The USS Arizona is a Pennsylvania-class battleship that was commissioned in October 1916 and now rests in approximately 40 feet of water on the bottom of Pearl Harbor. The remaining hull structure measures 608-feet long and 97-feet wide. The sheer weight of the vessel, saltwater, and harsh marine environment take a toll on the steel battleship. To monitor any vertical and/or horizontal movement or shifting of the vessel, SRC established eight “superpoints” on the deck. Using an underwater tripod and a highly accurate global-positioning system (GPS), we are able to record new positional data every three years and track even the slightest changes. The system is so precise in fact that we have to account for the tectonic movement of the entire Hawaiian island chain.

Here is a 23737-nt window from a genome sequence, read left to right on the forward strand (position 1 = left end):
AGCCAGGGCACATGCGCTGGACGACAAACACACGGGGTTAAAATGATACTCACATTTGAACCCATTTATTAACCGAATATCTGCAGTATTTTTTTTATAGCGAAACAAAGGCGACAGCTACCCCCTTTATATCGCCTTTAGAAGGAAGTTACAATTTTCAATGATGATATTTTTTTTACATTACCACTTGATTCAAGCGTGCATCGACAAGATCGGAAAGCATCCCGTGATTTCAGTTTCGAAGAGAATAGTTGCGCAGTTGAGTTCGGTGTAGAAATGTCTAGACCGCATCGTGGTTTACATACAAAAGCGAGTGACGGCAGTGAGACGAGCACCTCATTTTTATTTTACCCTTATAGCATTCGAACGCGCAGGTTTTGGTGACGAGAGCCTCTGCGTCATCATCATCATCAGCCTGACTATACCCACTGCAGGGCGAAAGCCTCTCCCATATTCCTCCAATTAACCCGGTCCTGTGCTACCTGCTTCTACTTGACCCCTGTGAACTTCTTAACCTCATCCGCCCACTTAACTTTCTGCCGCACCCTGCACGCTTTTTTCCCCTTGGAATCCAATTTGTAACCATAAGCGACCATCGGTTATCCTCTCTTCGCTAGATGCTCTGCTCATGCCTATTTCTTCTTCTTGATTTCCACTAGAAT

Last December, we also collected a series of underwater samples from the exterior of the vessel including Bunker C fuel oil, water, and sediments. The samples were then transported to a laboratory at Harvard University for analysis. In addition to information being processed by Harvard, an YSI sonde (an instrument probe that automatically transmits information about the surrounding underwater environment) was employed to measure water temperatures, pH, dissolved oxygen, salinity, and other data. When used together, this data allows the SRC and partnering organizations to better calculate present, and estimate future, corrosion rates, which affect the stability and lifespan of the remaining hull structure.